Now what you say about sexual liberation and all that may very well be true, but rather than reducing the fear—or eliminating it altogether—I’m hoping to accept and tolerate it qua Jungian individuation’s acceptance of the shadow. Death anxiety isn’t just a ‘problem’, but also a potential for growth, a motivator to achieve. The fear, when it isn’t completely arresting, compels me to create—and this current low has produced some very interesting concepts for my music, though my other work has suffered. If I lose the fear, I lose perhaps my greatest muse.

Well, being an ‘intellectual’ seems to be a leading cause of my not fitting in, the evidence of my divergence from social norms; ‘putting people off’ is the first step to alienating oneself.

I’m merely reporting one cause of my perceived isolation, and I do consider the cause to be of some importance; are social isolation because I live in Antarctica (or some similarly remote, desolate place) and social isolation due to a dramatic incompatibility of interests going to affect the same psychological reaction? It’s all the more frustrating because I’m isolated within a populace. Further, the isolation is also a function of perceiving an absence of like-minded individuals to turn to, an inability to communicate—which is where the orator-audience thing comes back in (‘is it me or them’ kind of thing).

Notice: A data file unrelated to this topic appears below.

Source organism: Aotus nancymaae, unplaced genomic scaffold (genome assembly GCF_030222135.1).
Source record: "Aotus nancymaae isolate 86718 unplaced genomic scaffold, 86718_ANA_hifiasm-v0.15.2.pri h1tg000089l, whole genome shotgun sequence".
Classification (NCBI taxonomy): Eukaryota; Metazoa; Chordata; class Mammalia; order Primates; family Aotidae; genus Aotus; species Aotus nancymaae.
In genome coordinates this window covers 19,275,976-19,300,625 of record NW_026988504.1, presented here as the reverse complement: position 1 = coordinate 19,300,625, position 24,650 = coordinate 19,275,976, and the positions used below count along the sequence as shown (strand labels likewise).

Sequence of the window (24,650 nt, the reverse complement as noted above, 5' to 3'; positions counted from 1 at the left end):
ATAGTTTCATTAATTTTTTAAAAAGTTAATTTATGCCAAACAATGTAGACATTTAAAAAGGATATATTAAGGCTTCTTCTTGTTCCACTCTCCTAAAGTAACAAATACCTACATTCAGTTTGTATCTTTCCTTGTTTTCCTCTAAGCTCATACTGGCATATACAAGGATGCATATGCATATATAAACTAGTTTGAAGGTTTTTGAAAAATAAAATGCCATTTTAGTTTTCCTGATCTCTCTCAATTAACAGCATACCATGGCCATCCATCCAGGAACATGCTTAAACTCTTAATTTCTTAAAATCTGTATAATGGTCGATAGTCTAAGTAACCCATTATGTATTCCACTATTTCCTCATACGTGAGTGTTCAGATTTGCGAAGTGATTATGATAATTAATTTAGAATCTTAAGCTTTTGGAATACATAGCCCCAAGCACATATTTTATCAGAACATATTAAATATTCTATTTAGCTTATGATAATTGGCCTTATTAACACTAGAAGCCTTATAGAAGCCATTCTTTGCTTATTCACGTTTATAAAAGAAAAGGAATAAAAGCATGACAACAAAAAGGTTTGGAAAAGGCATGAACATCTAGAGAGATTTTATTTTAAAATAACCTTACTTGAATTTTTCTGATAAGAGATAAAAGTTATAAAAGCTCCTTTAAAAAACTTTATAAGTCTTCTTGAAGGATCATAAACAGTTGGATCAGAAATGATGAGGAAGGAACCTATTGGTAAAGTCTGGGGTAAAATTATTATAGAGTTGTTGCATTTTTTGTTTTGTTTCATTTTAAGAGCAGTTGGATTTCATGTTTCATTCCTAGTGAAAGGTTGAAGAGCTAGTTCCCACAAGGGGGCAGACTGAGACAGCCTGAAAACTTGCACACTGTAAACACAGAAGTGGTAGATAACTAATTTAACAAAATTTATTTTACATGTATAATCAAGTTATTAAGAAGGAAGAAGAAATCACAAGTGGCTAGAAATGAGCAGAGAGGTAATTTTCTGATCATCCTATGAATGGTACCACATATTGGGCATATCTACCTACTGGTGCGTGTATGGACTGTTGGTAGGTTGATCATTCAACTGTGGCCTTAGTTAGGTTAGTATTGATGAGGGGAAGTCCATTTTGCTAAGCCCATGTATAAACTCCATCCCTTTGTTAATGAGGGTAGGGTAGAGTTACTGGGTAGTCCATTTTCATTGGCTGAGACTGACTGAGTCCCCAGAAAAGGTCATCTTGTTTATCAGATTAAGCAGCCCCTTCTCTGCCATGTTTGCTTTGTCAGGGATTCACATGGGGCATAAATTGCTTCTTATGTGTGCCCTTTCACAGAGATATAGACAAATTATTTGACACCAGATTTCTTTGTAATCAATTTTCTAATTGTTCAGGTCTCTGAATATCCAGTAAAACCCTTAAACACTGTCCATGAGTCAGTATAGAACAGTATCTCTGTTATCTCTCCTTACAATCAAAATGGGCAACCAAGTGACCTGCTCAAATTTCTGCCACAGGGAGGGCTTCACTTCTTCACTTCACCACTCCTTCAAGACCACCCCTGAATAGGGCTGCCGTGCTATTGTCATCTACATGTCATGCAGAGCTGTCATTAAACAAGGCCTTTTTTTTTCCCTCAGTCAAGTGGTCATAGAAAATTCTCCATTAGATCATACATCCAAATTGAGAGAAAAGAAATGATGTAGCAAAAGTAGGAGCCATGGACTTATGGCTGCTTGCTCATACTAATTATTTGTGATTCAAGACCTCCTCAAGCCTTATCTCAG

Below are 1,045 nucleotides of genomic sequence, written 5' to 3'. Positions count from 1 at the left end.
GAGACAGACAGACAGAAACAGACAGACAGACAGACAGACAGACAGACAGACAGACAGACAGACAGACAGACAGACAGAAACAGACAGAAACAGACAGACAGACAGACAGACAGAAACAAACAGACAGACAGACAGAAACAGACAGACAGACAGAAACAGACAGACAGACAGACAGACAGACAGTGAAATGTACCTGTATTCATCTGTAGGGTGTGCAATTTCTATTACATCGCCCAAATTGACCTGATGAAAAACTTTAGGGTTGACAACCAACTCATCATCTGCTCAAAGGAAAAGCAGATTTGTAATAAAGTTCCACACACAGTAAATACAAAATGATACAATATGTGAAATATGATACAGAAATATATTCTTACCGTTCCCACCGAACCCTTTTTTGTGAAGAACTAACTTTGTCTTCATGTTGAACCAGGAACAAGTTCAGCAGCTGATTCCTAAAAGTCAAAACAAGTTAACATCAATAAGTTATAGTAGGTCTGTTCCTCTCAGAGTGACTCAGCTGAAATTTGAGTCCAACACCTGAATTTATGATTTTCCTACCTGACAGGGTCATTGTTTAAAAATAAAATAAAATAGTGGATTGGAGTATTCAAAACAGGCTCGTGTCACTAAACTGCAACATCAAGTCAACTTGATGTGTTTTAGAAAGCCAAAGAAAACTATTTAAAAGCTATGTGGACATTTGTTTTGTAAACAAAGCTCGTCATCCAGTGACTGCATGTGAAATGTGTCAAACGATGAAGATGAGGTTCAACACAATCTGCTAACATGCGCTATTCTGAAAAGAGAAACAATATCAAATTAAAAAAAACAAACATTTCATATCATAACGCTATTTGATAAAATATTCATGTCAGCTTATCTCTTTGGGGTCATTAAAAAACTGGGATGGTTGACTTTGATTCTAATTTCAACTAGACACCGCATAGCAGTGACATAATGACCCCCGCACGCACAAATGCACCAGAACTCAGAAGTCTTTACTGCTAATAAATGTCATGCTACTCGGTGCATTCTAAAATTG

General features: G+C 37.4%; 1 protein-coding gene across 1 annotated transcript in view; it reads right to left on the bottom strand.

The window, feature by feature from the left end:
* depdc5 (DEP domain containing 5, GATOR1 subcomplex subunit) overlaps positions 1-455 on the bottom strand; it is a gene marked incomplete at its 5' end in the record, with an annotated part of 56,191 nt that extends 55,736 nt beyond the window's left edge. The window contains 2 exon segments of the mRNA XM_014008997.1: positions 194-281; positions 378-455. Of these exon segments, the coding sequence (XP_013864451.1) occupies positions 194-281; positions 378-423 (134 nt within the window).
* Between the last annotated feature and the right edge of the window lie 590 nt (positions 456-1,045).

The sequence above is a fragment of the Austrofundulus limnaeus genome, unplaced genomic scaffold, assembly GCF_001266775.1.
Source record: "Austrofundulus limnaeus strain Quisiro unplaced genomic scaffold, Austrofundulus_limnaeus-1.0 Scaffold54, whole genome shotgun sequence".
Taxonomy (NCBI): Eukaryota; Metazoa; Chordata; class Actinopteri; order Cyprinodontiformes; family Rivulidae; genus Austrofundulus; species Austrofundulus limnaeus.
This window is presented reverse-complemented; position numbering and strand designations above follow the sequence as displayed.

I agree.